Thinking the Worst!
by: George Tannous, PhD
Become a Certified Life Coach
Important: Before you study this lesson please watch this video, “Why?“. Example: If you or your client are in a relationship and the other person displayed an attitude of not being “Truthful”, you’ll need to master, and you’ll need to educate your client the following: “Confront and Level!”, “Assertive Communications!”, as well as “I Feel Good, PST!”
Make sure to answer the questions at the end and follow the instructions for submission!
We as humans have a tendency of controlling things. We try to control things as it gives us a sense of security and certainty. We feel that if we are able to control the situation, we can predict what happens next and plan accordingly.
While taking control is great, it becomes a problem when we try to control things that are clearly out of our control. It becomes a greater problem when we are fully aware that no matter how hard we try to control the outcome of the situation, it won’t work and yet we choose to dwell on it which makes our lives miserable.
But do we stop? No, we don’t.
As a result, we find ourselves fretting about the future. “Will I get that job?” “Will my dad be OK in the retirement home?” “Will my son get bullied in school?” These are some examples that illustrate how we often fret about things or situations; the aspects of which are out of our control.
But things become even worse when we start jumping to worst-case scenarios. We start imagining horrible things happening to us or our loved ones. These worst-case scenarios are not real, they are just a result of our thoughts. And even when we are aware of this, we can’t stop obsessing over these negative thoughts.
“What if I end up getting fired after getting selected in that organization?” “What if my dad slips on the stairs?” “What if my son gets beaten up by bullies at school?” These are some examples that illustrate how we sometimes jump to some of the most horrible scenarios. Do you see the difference between the previous examples and these?
The previous examples illustrate how we fret about the future while these examples show how we imagine horrific events in our heads. How we “awfulize” situations. If you are someone who experiences this, you are not alone.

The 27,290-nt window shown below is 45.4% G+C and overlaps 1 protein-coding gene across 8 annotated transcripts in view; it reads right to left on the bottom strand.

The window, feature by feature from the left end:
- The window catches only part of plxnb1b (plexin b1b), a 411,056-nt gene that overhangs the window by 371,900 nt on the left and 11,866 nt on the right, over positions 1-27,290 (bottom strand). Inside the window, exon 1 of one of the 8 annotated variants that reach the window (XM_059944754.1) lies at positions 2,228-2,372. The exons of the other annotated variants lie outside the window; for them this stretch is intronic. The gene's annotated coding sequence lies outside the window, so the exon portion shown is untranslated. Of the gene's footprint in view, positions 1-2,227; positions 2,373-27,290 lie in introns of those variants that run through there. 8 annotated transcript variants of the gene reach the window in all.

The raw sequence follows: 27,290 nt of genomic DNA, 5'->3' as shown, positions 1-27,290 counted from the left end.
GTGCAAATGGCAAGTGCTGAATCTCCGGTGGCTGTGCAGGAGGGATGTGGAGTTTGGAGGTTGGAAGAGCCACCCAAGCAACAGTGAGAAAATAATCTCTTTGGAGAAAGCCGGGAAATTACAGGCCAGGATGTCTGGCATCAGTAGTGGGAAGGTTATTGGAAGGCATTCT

What is “awfulizing”?
The term “awfulizing” was sparked by the American psychologist Albert Ellis. The term refers to an irrational thought process that overemphasizes negative and horrific consequences of situations and events. For example, imagine two people are traveling by air. Everything is going pretty smoothly, and people are enjoying their complimentary snacks.
All of a sudden, the plane starts experiencing turbulence. While most people on the flight take the situation light, one person with the habit of awfulizing doesn’t let it go. Even though he understands that it’s common for planes to experience turbulence, he starts over thinking the situation.
He starts imagining the luggage flying off of the overhead compartments, he starts picturing multiple engine failure, blasts and fire on the plane, and the entire scene plays in front of his eyes like a movie where the plane crashes and everybody dies.
Even though the person is fully aware that his thoughts are illogical, even though he fully understands that what he is thinking is mere fiction created by his brain and nothing of such sort is going to happen, he still cannot put a halt to his thoughts. Imagine the horror he must be experiencing.
The process of awfulizing is not only emotionally draining but also self-defeating. Awfulizing not only takes a toll on our emotional state but also impacts other areas of our lives. The constant overthinking and worrying increases stress levels, lowers our productivity, restricts our creativity, and increases anxiety.
Some people suffer from panic attack. And it doesn’t stop here. When you are emotionally overwhelmed, it affects you physically. It lowers down your energy levels, your heart starts racing, you get a weird feeling in your gut, you start feeling nauseous, and you may start developing sleep problems. All these negative effects just because we awfulize.
How to stop awfulizing:
If you are someone who awfulizes, we understand that you are fully aware that the thoughts that are making your life miserable and difficult for no apparent reason are illogical. Many people who awfulize are aware of this fact. They know the thoughts that take such a huge toll on them do not make much sense. It’s just that they don’t know how to stop these thoughts.
The following steps can help you stop these illogical thoughts. It won’t happen in a day and it won’t happen in a week, but it can happen. The key is to keep moving forward. From time-to-time one may drift into awfulizing without even realizing it. One negative thought and you’ll find yourself creating a worst-case scenario. When this happens, the following steps will help you.